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In Brightest Day, In Blackest Night, No Evil Shall Escape My Sight…

January 24th, 2006

In recent weeks my lunchtime reading material has been Showcase Presents Green Lantern, the second in a series of “phonebook” reprints of “Silver Age” DC Comics superhero stories. So far, I’m enjoying it much more than its companion Superman volume, as it emphasizes straight-up adventure rather than “trick” tales in which the lead character pulls an elaborate hoax on friends, foes and readers.

Green Lantern was originally created in the ’40s as a caped crusader dressed in an especially garish purple, red and green ensemble, and wielding a power ring which could do virtually anything once it was charged by a magical battery in the form of a green lantern. He was one of the more popular heroes of the day, eventually granted his own title, but it wasn’t enough to save him from the superhero purge that ended the so-called Golden Age.

In the late ’50s, DC began reviving its World War II-era characters and updating them as sci-fi-inspired heroes. Green Lantern was reborn as Hal Jordan, daring test pilot selected by a dying alien to replace the latter as a member of an interstellar police force. While Hal initially adopts the Green Lantern name in reference to the shape of his power battery, we eventually learn that the organization he has unwittingly joined is collectively known as the Green Lantern Corps, agents of the blue-skinned, immortal Guardians of the planet Oa.

As is the case with most superheroes, Hal must balance his career–as a pilot for Ferris Industries–with his duties as protector. And of course, there are the prerequisite problems of keeping a secret identity. His chief confidante is his Eskimo buddy Pieface. (So far, the book does not make clear whether he eats a lot of baked goods, or if this is some sort of Eskimo Pie reference.)

Then there’s the beautiful Carol Ferris, who becomes Hal’s boss once her daddy leaves on an extended business trip. Hal has the hots for Carol, who naturally brushes off his advances in favor of Green Lantern. And while Hal is not above using his GL persona to date Carol, he wants her to love him for himself. This, of course, is the old-school superhero concept of “love,” which apparently does not include trust, since Hal has no intention of revealing his secret. Carol seems to be a colossal bitch, which makes one wonder why Hal bothers with her…except that she is drawn as very, very hot.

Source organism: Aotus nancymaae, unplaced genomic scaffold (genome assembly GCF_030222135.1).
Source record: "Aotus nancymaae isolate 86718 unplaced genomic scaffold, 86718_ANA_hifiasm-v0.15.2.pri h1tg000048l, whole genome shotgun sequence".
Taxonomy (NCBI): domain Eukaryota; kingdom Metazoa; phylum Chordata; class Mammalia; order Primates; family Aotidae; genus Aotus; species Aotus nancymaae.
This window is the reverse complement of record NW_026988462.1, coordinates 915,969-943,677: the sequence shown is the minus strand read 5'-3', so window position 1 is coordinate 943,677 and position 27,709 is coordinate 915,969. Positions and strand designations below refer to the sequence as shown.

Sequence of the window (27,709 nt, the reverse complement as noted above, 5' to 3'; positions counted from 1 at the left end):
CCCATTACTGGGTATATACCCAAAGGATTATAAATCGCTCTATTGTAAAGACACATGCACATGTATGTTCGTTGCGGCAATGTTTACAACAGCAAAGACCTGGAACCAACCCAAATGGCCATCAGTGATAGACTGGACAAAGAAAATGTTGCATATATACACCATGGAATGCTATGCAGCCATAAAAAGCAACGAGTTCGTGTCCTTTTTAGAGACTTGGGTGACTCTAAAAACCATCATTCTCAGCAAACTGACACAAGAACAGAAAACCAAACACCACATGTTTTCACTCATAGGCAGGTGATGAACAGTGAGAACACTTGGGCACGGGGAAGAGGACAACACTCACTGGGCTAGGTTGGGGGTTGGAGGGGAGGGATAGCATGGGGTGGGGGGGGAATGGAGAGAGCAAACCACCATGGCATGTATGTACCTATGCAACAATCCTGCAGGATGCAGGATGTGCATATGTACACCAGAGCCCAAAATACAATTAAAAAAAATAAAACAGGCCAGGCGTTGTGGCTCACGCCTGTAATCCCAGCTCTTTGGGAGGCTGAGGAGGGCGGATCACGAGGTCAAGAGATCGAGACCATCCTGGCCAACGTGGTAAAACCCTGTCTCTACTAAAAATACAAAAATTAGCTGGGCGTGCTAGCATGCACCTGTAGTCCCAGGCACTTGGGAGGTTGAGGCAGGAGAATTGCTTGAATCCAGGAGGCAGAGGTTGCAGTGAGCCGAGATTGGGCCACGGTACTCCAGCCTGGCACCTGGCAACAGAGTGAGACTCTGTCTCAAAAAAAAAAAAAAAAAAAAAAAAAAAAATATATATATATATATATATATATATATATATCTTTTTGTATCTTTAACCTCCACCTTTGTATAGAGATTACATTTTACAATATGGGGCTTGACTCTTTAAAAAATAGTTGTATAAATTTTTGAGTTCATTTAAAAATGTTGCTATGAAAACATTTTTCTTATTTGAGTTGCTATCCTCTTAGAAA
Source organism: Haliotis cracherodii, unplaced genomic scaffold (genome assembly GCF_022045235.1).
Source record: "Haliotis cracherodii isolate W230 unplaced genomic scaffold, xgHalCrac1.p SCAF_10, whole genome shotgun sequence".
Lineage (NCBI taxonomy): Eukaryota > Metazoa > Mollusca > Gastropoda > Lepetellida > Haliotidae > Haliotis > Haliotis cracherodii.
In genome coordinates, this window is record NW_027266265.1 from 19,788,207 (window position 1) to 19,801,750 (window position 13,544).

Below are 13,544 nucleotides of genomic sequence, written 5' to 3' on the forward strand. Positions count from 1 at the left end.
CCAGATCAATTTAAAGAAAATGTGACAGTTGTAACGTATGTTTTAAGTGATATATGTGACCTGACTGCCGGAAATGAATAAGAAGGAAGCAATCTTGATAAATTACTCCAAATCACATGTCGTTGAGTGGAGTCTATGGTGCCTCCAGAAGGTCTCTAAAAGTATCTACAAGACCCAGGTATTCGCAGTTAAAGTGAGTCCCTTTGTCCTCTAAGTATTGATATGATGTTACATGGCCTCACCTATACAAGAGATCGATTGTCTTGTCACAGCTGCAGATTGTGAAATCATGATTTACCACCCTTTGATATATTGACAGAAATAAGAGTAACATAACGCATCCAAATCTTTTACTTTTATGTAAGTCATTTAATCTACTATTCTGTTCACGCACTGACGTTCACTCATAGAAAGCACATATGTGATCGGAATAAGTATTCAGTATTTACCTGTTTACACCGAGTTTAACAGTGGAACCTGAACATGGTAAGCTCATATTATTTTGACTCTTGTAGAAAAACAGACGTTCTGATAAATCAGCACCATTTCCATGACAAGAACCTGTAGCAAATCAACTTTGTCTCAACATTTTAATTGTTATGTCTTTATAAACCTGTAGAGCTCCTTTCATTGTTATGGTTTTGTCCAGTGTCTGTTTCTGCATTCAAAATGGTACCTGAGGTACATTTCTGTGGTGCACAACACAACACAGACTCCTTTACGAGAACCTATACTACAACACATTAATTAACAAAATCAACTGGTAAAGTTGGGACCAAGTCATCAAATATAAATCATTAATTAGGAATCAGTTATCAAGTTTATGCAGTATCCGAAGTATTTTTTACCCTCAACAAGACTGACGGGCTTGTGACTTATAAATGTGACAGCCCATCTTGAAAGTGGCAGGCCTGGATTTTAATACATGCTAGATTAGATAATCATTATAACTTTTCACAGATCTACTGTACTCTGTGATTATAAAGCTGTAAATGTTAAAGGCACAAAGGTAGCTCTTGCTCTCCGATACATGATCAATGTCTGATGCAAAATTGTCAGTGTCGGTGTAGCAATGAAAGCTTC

The fact that GL’s ring is virtually all-powerful, limited only by Hal’s willpower and imagination, gives the writers The Old Superman Dilemma: how can one invent a credible threat to an unstoppable hero? Hence, Green Lantern is given a vulnerability; due to “a necessary impurity,” his ring is useless against the color yellow.

As it turns out, yellow objects and people are much more common in GL’s world than in mine, and a significant number of stories hinge on a tense moment in which Hal realizes that the thing he’s trying to zap is this forbidden color. (I’d think after the first few times, he’d notice something that happened to be all yellow before trying to power ring it, but then I’m not a test pilot leading a dual identity. Nor, come to think of it, do I have a friend named Pieface.)

Now, I could think of all sorts of ways in which an all-powerful ring could stop a yellow villain/weapon. Using a chunk of concrete as a shield, for instance, or removing all of the breathable air from the area surrounding an evildoer. And it’s true that GL eventually comes up with those sorts of tactics, but never without a prior moment in which he declares “My power ring is helpless against the color yellow!”

Apparently, this vulnerability extends to gold, which is not technically yellow except in old comics using the four-color printing process. It also applies to non-yellow objects under certain circumstances; in one tale, the other-dimensional Qwardians fire a missile installed with red lights glowing beneath its translucent yellow skin, allowing it the mind-bending capability to appear red while still being yellow. (Yeah…okay.)

I’ve thought about this, and have decided to compile a list of things against which Green Lantern would be powerless:

  • lemons
  • a yield sign
  • a legal pad
  • daffodils
  • Big Bird
  • the Yellow Pages
  • Pringles
  • urine
  • cowards (think about it)
  • McDonald’s golden arches
  • SpongeBob Squarepants wielding a banana

Undoubtedly, there are more. Feel free to e-mail me your own lists.

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